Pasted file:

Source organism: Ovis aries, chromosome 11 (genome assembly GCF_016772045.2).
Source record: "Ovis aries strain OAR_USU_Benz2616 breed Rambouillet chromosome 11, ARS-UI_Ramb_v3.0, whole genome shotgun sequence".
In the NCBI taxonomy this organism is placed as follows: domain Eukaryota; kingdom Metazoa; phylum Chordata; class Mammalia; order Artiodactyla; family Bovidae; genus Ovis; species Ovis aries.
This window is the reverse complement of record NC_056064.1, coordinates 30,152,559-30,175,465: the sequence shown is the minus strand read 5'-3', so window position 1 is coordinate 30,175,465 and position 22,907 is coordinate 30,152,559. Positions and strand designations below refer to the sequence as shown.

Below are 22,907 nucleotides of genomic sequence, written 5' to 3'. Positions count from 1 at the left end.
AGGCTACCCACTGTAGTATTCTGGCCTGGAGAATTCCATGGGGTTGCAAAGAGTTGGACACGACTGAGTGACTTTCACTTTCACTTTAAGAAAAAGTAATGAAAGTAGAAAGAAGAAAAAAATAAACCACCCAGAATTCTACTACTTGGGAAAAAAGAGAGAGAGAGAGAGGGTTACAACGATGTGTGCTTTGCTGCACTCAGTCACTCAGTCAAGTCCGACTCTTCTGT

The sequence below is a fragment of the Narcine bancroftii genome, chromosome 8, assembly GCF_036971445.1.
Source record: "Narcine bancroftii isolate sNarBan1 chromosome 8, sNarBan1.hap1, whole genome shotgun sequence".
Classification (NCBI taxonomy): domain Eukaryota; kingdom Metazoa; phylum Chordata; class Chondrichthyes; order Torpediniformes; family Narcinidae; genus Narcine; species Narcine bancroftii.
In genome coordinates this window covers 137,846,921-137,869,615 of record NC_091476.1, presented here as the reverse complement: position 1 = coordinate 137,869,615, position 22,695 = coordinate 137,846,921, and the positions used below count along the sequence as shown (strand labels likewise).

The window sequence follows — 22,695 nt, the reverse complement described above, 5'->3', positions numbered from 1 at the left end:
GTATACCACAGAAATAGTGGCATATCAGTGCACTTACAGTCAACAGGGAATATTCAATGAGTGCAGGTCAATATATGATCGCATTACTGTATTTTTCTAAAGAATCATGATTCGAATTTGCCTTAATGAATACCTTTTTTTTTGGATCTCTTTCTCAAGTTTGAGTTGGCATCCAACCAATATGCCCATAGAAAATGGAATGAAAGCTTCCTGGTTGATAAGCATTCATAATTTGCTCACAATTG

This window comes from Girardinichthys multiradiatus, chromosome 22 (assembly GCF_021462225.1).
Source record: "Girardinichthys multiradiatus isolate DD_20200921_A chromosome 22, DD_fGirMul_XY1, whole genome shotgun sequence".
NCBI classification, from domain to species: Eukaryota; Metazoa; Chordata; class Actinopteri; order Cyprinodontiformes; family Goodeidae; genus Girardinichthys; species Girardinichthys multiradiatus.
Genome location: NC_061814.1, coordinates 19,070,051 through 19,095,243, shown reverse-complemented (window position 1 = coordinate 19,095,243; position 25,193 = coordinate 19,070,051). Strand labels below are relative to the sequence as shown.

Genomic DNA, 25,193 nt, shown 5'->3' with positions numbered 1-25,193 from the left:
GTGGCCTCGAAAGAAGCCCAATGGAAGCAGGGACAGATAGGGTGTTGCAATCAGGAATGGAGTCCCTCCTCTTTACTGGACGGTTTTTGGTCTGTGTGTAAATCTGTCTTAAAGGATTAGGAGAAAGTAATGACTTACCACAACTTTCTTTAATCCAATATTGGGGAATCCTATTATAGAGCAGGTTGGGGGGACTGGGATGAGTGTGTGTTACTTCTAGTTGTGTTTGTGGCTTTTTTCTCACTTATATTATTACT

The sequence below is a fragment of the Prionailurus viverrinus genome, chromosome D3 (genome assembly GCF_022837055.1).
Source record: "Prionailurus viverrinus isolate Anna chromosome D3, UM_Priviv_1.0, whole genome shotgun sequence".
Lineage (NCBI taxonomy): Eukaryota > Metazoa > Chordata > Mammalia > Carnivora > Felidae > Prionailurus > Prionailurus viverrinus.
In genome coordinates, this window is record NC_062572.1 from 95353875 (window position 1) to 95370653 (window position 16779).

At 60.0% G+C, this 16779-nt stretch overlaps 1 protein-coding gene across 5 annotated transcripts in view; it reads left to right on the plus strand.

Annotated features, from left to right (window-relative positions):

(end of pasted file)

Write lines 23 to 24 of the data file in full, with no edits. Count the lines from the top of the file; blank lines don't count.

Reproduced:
At 60.0% G+C, this 16779-nt stretch overlaps 1 protein-coding gene across 5 annotated transcripts in view; it reads left to right on the plus strand.

Annotated features, from left to right (window-relative positions):